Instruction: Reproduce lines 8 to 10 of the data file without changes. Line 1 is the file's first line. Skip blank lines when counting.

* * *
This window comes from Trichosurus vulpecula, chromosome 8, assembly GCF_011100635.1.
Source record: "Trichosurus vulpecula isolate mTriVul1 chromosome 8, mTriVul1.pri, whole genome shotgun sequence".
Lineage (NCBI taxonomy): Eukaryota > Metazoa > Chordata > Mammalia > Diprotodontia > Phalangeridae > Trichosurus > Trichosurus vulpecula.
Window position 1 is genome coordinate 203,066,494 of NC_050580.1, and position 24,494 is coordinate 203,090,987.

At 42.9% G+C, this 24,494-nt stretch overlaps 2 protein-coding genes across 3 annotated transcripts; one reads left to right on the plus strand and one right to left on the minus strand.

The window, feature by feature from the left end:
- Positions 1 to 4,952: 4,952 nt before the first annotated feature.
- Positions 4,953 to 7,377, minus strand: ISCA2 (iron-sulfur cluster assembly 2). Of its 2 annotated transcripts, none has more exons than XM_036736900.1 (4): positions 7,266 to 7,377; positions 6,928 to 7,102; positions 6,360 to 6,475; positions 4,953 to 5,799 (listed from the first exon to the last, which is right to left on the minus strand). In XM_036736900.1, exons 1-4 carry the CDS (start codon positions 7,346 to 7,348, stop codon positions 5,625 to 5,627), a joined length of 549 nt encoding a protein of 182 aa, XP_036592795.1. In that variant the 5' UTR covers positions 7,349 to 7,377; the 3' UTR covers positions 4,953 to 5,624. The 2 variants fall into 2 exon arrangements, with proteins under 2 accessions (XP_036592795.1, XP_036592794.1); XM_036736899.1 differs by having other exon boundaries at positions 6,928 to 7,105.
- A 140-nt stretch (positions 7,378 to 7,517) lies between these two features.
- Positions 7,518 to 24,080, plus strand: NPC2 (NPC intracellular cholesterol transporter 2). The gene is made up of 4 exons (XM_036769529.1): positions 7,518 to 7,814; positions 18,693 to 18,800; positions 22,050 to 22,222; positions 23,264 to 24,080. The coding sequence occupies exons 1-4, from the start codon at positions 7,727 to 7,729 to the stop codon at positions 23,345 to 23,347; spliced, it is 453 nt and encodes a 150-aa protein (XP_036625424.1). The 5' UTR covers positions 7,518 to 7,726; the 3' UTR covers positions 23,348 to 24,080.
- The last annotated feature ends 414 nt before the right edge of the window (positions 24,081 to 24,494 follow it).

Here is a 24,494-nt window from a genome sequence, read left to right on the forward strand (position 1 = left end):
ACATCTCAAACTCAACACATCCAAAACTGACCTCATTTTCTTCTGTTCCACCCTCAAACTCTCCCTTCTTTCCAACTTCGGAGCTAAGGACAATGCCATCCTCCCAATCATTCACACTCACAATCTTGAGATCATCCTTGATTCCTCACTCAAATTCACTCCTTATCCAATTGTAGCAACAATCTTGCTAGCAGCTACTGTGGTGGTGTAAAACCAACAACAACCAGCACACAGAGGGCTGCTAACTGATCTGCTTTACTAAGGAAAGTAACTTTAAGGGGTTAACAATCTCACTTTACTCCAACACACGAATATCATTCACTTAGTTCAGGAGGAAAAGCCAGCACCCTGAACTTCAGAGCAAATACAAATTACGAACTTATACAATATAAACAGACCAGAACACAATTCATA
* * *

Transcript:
- Positions 4,953 to 7,377, minus strand: ISCA2 (iron-sulfur cluster assembly 2). Of its 2 annotated transcripts, none has more exons than XM_036736900.1 (4): positions 7,266 to 7,377; positions 6,928 to 7,102; positions 6,360 to 6,475; positions 4,953 to 5,799 (listed from the first exon to the last, which is right to left on the minus strand). In XM_036736900.1, exons 1-4 carry the CDS (start codon positions 7,346 to 7,348, stop codon positions 5,625 to 5,627), a joined length of 549 nt encoding a protein of 182 aa, XP_036592795.1. In that variant the 5' UTR covers positions 7,349 to 7,377; the 3' UTR covers positions 4,953 to 5,624. The 2 variants fall into 2 exon arrangements, with proteins under 2 accessions (XP_036592795.1, XP_036592794.1); XM_036736899.1 differs by having other exon boundaries at positions 6,928 to 7,105.
- A 140-nt stretch (positions 7,378 to 7,517) lies between these two features.
- Positions 7,518 to 24,080, plus strand: NPC2 (NPC intracellular cholesterol transporter 2). The gene is made up of 4 exons (XM_036769529.1): positions 7,518 to 7,814; positions 18,693 to 18,800; positions 22,050 to 22,222; positions 23,264 to 24,080. The coding sequence occupies exons 1-4, from the start codon at positions 7,727 to 7,729 to the stop codon at positions 23,345 to 23,347; spliced, it is 453 nt and encodes a 150-aa protein (XP_036625424.1). The 5' UTR covers positions 7,518 to 7,726; the 3' UTR covers positions 23,348 to 24,080.